As the midterm elections loom in November, Republican gubernatorial candidate Scott Jensen has been losing ground to incumbent Gov. Tim Walz.
A KSTP/SurveyUSA poll released on Sept. 6th indicates Walz had taken a lead of 18 points over Jensen, extended from 5 points in May. This dramatic drop for Jensen occurred as the country has faced a major shift in the realm of reproductive rights, with multiple state legislatures across the nation enacting near-total abortion bans. Despite the majority of Americans opposing the repeal of Roe v. Wade, it was heralded as a political win by the right. Consequently, it’s now increasingly showing itself as a political liability.
After decades of relentlessly pursuing the reversal of the constitutional right to choose, the GOP establishment is now beginning to absorb its political ramifications. The landmark Supreme Court decision now appears to have become an issue affecting the electability of candidates who have previously supported extreme abortion bans, especially in swing states. An initial wake-up call came in August from Kansas, where an attempt to revoke reproductive rights enshrined in the state constitution was resoundingly rebuked by the majority of voters. These results, coming from a long-standing red state, were sobering. Republican candidates across the nation scrambled to scrub their websites of the abortion ban language in an attempt to present a less extreme image. Meanwhile, others sought to exclude the topic of abortion from their campaigns altogether.
In a recent campaign ad, Jensen props up a baby and calls out Gov. Tim Walz for “weaponizing the issue” of abortion. Despite Jensen previously making it clear in an interview with Minnesota Public Radio that he was committed to eliminating abortion access with no exceptions for rape or incest, he is now changing his message less than two months before the election. In the ad, Jensen seeks to reassure voters that he is not going to try to revoke reproductive rights. He states, “In Minnesota, (abortion is) a protected, constitutional right and no governor can change that. And I’m not running to do that.” Notably, this drastic about-face is not the first time Jensen seemed to suddenly reverse course to ride shifting political winds.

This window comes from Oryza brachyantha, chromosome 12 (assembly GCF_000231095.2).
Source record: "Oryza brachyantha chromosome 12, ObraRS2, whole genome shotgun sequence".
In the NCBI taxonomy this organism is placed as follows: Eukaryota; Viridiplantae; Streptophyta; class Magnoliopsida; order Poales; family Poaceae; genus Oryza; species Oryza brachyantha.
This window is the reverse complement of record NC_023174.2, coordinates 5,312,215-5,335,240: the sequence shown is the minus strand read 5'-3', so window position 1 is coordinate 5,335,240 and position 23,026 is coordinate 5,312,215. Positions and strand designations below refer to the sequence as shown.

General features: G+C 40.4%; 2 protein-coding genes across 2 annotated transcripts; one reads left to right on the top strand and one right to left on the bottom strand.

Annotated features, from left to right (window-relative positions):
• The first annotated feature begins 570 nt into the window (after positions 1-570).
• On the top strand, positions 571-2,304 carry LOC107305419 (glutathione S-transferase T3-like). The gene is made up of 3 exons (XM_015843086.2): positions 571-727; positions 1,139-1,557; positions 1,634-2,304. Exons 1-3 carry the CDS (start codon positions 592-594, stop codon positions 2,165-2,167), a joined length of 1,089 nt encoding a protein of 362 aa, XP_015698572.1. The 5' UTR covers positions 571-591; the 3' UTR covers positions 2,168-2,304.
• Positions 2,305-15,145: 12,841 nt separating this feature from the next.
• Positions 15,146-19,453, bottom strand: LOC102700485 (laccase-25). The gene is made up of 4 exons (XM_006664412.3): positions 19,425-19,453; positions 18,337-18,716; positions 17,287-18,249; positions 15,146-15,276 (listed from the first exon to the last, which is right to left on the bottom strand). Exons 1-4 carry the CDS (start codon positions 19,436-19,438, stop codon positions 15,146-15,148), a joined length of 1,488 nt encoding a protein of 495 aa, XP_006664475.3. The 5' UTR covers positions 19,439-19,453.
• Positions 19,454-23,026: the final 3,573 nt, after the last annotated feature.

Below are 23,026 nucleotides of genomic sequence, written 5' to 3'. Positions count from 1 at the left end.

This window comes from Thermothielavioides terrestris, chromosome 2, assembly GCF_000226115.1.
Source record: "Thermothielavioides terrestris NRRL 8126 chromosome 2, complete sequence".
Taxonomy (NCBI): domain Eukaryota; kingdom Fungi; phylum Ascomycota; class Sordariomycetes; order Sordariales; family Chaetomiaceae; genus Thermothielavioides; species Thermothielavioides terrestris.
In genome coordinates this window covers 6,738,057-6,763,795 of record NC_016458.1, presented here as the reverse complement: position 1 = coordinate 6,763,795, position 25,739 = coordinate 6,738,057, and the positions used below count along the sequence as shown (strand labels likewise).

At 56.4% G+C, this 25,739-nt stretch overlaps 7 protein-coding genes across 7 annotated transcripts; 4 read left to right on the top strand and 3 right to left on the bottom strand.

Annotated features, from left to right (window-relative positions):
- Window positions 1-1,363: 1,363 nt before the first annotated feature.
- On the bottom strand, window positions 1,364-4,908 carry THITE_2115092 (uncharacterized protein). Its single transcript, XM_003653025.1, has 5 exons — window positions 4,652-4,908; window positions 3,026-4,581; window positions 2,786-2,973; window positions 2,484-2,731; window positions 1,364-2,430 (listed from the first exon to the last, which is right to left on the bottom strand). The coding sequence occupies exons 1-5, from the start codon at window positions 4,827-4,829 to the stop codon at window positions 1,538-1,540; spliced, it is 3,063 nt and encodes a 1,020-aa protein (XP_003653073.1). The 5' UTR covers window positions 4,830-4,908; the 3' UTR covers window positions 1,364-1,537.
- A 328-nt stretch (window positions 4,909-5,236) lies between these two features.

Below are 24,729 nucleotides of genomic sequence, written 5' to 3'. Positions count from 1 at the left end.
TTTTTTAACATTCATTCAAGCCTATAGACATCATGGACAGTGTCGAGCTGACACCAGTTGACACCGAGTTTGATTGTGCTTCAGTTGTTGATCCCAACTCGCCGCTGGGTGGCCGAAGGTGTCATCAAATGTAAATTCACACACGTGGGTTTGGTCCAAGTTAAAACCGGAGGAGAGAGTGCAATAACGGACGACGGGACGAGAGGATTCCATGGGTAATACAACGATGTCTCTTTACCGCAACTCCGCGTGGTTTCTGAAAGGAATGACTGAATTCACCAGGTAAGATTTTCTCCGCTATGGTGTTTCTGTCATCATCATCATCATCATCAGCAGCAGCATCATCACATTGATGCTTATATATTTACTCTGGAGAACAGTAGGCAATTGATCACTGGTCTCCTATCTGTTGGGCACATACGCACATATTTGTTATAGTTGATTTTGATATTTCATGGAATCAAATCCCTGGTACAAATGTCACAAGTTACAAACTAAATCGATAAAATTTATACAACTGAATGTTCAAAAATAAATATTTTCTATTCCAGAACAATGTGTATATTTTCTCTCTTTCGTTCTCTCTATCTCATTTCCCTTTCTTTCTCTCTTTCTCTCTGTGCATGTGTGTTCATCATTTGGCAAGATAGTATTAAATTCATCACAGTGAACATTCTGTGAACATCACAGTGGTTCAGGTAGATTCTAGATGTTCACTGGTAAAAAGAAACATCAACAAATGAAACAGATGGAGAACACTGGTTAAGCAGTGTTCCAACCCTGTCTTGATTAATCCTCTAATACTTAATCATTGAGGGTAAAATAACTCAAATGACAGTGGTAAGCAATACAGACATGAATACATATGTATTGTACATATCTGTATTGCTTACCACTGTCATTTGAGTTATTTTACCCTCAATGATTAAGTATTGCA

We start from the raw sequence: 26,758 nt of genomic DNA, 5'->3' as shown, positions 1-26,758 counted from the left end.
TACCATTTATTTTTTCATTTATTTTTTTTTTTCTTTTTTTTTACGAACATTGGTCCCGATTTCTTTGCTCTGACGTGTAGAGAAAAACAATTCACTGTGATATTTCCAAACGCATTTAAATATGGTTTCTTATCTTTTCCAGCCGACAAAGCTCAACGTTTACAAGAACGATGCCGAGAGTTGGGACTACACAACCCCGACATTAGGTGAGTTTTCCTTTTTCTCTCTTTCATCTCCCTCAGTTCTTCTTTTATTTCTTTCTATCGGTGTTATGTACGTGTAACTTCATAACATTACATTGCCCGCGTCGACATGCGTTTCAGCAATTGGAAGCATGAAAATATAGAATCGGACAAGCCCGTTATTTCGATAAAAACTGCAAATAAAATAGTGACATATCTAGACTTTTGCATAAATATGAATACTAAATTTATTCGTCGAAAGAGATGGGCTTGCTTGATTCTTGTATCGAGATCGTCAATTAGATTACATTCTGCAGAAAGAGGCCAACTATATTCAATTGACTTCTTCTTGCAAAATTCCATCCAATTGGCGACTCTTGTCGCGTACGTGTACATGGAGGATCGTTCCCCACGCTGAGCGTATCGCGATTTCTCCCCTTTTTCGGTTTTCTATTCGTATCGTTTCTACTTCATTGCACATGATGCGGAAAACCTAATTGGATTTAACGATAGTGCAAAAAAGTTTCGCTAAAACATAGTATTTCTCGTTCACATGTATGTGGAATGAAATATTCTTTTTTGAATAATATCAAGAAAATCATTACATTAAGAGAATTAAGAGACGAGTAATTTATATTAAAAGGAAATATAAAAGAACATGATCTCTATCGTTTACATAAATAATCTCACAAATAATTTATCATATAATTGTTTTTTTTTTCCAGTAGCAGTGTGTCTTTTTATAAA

A bipartisan bill that Jensen co-authored in the Minnesota Senate in 2018 would have required criminal background checks for firearm transfers, closing loopholes that allow convicted felons to obtain firearms through private transfers. Shortly thereafter, Jensen had his name officially stricken from the bill upon encountering backlash from right-wing critics. Evidently, he is not averse to abandoning promises in exchange for political points. There is little reason to believe that Jensen will not change his stance on reproductive rights, yet again, if pressured by Republican leadership.
Will voters buy the last-minute change in Jensen’s abortion ban stance and see it as genuine and not just a last-ditch attempt to salvage his campaign? All while GOP Sen. Lindsey Graham is officially calling for a nation-wide ban. It remains to be seen. What is clear, though, is that reproductive rights are on the ballot this November and no amount of political gamesmanship can guarantee that Jensen will remain committed to keeping Minnesotans’ reproductive rights intact.
Jordan Rynning is originally from Kennedy, Minnesota. A United States Navy veteran, he has a professional background in military intelligence analysis and he holds a degree in Political Science from University of Hawaii.